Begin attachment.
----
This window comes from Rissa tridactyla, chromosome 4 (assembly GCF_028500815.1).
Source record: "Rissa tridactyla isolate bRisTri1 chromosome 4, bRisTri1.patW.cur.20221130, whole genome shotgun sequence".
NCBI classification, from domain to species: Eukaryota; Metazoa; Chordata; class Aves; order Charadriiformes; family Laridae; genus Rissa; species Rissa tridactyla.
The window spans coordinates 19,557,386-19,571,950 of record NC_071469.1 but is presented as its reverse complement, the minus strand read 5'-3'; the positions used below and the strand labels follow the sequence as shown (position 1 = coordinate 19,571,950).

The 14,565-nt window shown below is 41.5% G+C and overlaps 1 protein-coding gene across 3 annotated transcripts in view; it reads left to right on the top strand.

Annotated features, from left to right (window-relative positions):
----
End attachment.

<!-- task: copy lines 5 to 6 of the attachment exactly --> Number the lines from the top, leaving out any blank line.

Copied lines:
The 14,565-nt window shown below is 41.5% G+C and overlaps 1 protein-coding gene across 3 annotated transcripts in view; it reads left to right on the top strand.

Annotated features, from left to right (window-relative positions):